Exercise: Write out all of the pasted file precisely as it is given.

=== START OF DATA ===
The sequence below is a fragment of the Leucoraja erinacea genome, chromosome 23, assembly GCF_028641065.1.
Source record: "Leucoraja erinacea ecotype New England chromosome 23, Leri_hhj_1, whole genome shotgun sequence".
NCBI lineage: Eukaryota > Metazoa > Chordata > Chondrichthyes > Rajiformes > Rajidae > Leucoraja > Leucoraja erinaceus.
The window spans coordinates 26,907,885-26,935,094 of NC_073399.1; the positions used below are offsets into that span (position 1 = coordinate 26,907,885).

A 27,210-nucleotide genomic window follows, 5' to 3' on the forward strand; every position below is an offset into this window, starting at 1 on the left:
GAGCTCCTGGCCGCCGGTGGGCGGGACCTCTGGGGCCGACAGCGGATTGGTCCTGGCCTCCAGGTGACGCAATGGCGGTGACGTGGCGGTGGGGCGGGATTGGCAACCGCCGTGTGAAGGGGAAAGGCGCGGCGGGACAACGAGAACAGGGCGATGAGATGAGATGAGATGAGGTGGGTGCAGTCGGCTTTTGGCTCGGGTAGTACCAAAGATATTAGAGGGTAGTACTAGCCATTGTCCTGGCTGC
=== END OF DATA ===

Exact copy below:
The sequence below is a fragment of the Leucoraja erinacea genome, chromosome 23, assembly GCF_028641065.1.
Source record: "Leucoraja erinacea ecotype New England chromosome 23, Leri_hhj_1, whole genome shotgun sequence".
NCBI lineage: Eukaryota > Metazoa > Chordata > Chondrichthyes > Rajiformes > Rajidae > Leucoraja > Leucoraja erinaceus.
The window spans coordinates 26,907,885-26,935,094 of NC_073399.1; the positions used below are offsets into that span (position 1 = coordinate 26,907,885).

A 27,210-nucleotide genomic window follows, 5' to 3' on the forward strand; every position below is an offset into this window, starting at 1 on the left:
GAGCTCCTGGCCGCCGGTGGGCGGGACCTCTGGGGCCGACAGCGGATTGGTCCTGGCCTCCAGGTGACGCAATGGCGGTGACGTGGCGGTGGGGCGGGATTGGCAACCGCCGTGTGAAGGGGAAAGGCGCGGCGGGACAACGAGAACAGGGCGATGAGATGAGATGAGATGAGGTGGGTGCAGTCGGCTTTTGGCTCGGGTAGTACCAAAGATATTAGAGGGTAGTACTAGCCATTGTCCTGGCTGC